All Day Entertainment presents
All Monsters Attack! (1933-1992)
"There's a huge monster gorilla growing to outrageous proportions, loose in the streets."- from trailer to Konga
Stars: King Kong, Gorgo, Godzilla, Rodan, Mothra, Gammera, Ghidrah
Other Stars: Varan, The Blob, The Cyclops, The Smog Monster, Yog Monster from Space
MPAA Rating: Not Rated for (mild gore, violence)
Run Time: 01h:56m:32s
Release Date: 2002-11-19
DVD ReviewAll too often, monster movies would feature all the good parts (all the monster bits) in the trailers, padding out the other 70 minutes of the feature with endless talk, improbable science and tedious romance. This made the movies inevitably disappointing to my ten-year-old self. But on the positive side, when you collect a bunch of the trailers of these movies together, as has All Day Entertainment on this DVD, you have a nonstop monsterfest that will satisfy even your FM-reading child within.
This disc features 61 trailers from 60 movies. Two trailers for Mothra are provided; one has only concept artwork in the form of a teaser, while the release trailer features all the goofy goodness of the picture itself. The films are roughly grouped by subject matter, starting off with the giant apes of Willis O'Brien, then moving to dinosaurs, Japanese giant monsters, aliens, giant animals, giant people and tiny people, and wrapping up with the mythic monsters of Harryhausen from the Sinbad and Jason movies.
The variety of technique here is interesting alone. The sheer artistry of the patient stop-motion artist is of course foremost, but there is also the charm of the Japanese guy in the rubber suit. Less appealing are the asinine use of lizards with fins attached to represent dinosaurs and the sloppy rear projection of pictures like The Spider. And of course, there's the unforgettably cheesy gorilla suit-in-a-diving helmet creature of Robot Monster. But all of them are artworks of ballyhoo, with hyperbole dripping from every sentence of the portentous voiceovers. No subtlety is called for when you're smashing model buildings in a rubber suit, and thankfully none is provided here.
Trailers are often the red-headed stepchild of the movie industry, and they're rarely preserved in good condition. Accordingly, the quality of the source materials here is generally less than marvelous. The oldest, the 1933 trailer for Son of Kong, suffers from heavy spliciness. Others feature scratches, dirt and damage of various types. Two trailers of films from 1960, The Lost World and Gorgo, have sadly faded to pink. But others, such as the 1957 Rodan trailer, are inexplicably gorgeous.
All Day Entertainment amusingly uses the keepcase to simulate the packaging of a 1960s Aurora movie monster model kit. Those familiar with El Cheapo horror movies will get some amusement from the references to the lifelike Bronson Canyon base to the model.
This is a fun accumulation that never really becomes tiresome. "A cast of thousands, at the mercy of the most terrifying monster that ever lived!"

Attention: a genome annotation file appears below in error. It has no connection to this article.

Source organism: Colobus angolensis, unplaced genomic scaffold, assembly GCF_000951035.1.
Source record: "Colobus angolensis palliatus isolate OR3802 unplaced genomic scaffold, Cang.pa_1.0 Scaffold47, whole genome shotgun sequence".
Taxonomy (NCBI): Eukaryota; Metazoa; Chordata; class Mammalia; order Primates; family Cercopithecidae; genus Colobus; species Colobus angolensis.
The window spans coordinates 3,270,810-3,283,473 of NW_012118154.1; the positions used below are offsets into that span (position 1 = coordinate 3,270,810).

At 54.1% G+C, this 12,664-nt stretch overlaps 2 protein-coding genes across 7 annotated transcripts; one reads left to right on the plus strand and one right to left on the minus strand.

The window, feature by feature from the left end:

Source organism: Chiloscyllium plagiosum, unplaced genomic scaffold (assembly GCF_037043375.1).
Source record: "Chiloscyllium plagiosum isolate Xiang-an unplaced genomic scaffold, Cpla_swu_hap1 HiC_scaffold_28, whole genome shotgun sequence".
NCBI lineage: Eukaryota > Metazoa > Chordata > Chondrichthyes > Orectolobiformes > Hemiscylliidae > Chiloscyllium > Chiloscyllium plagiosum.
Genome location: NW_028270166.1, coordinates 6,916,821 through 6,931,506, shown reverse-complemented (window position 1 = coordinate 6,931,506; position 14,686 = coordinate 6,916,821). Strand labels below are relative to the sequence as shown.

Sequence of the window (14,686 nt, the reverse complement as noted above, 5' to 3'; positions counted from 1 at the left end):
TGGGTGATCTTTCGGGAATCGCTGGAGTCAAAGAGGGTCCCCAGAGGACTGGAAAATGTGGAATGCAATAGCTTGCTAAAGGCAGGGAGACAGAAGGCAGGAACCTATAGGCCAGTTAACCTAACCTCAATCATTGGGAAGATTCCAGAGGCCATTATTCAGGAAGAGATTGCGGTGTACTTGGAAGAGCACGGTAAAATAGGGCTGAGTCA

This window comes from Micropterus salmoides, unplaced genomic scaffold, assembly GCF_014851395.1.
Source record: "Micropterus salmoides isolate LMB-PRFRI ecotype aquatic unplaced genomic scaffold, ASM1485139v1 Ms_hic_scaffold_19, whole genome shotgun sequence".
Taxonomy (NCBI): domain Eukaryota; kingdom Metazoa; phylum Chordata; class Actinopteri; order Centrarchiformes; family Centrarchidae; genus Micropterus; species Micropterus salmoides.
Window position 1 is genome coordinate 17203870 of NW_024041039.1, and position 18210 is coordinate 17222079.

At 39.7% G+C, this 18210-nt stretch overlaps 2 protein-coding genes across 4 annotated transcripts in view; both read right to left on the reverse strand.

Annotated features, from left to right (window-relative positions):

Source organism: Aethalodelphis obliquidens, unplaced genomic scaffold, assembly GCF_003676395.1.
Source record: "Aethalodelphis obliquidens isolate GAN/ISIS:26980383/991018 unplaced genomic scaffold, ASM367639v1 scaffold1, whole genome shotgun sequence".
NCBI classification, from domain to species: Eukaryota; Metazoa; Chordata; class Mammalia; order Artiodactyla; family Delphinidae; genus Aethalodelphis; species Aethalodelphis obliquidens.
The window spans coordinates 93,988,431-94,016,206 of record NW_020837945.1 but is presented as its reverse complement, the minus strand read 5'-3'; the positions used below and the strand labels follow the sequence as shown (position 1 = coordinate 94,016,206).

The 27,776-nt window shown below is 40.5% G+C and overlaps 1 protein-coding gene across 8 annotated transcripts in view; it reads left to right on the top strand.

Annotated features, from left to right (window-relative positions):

Rating for Style: B
Rating for Substance: B
|Aspect Ratio||1.33:1 - Full Frame|
|Original Aspect Ratio||no|
Image Transfer Review: The trailers are presented in a variety of framings, from Academy ratio all the way to Cinemascope. Unfortunately none of them are anamorphic. As noted above the source material is variable in quality, but it's all quite acceptable given the nature of trailers. On a few of the entries, notably Beast of Hollow Mountain, there is digital breakup present in several spots. Black levels are good in general, with nice detail in the ones that don't have a dupey character to them.
Image Transfer Grade: C
Audio Transfer Review: Similarly, the audio on these pieces of ephemera ranges from dodgy to very good. Hiss and noise are present on the oldest trailers, but the newer ones are generally quite good sounding. The levels are set far too high, however, causing me to set the volume control at about 1/5 of reference to avoid hearing damage. These are supposed to be loud to get your attention, I suppose, but this is absurd.
Audio Transfer Grade: C
Disc ExtrasFull Motion menu with music
Scene Access with 61 cues and remote access
Extras Review: Four featurettes of varying quality are included as bonus materials. A period featurette on the making of The Land That Time Forgot (12m:00s) features the grandson of Edgar Rice Burroughs as well as a substantial amount of behind-the-scenes footage and dinosaur material. The This is Dynamation featurette from the promotion of 7th Voyage of Sinbad makes another appearance here, but it's in much poorer condition than on the Harryhausen discs put out by Columbia.
Since the giant monsters were usually brought to life by atomic radiation, it seems appropriate to have a public service film on the effects of fallout, Operation Plumbbob, included here. Unfortunately, it's pretty dull going and its 11m:20s duration seems much longer. Wrapping up the package is a goofy bit of animation from All Day Entertainment tycoon David Kalat, Mega-Morphosis. In this—ahem—free adaptation of Franz Kafka, Gregor Samsa awakens to find that he has been transformed into Godzilla, king of the monsters. The animation is crude but it's charming in its own right and befitting the utterly silly concept.
Thankfully, there is a 'play all' option provided for the trailers.
Extras Grade: C
Final CommentsIf you want your movie monsters big and out of control, you've come to the right place. 61 trailers of nonstop monster mayhem, with the most oversold voiceovers in the Western world. As expected, the quality is variable, but in all an enjoyable set.
Mark Zimmer 2002-11-25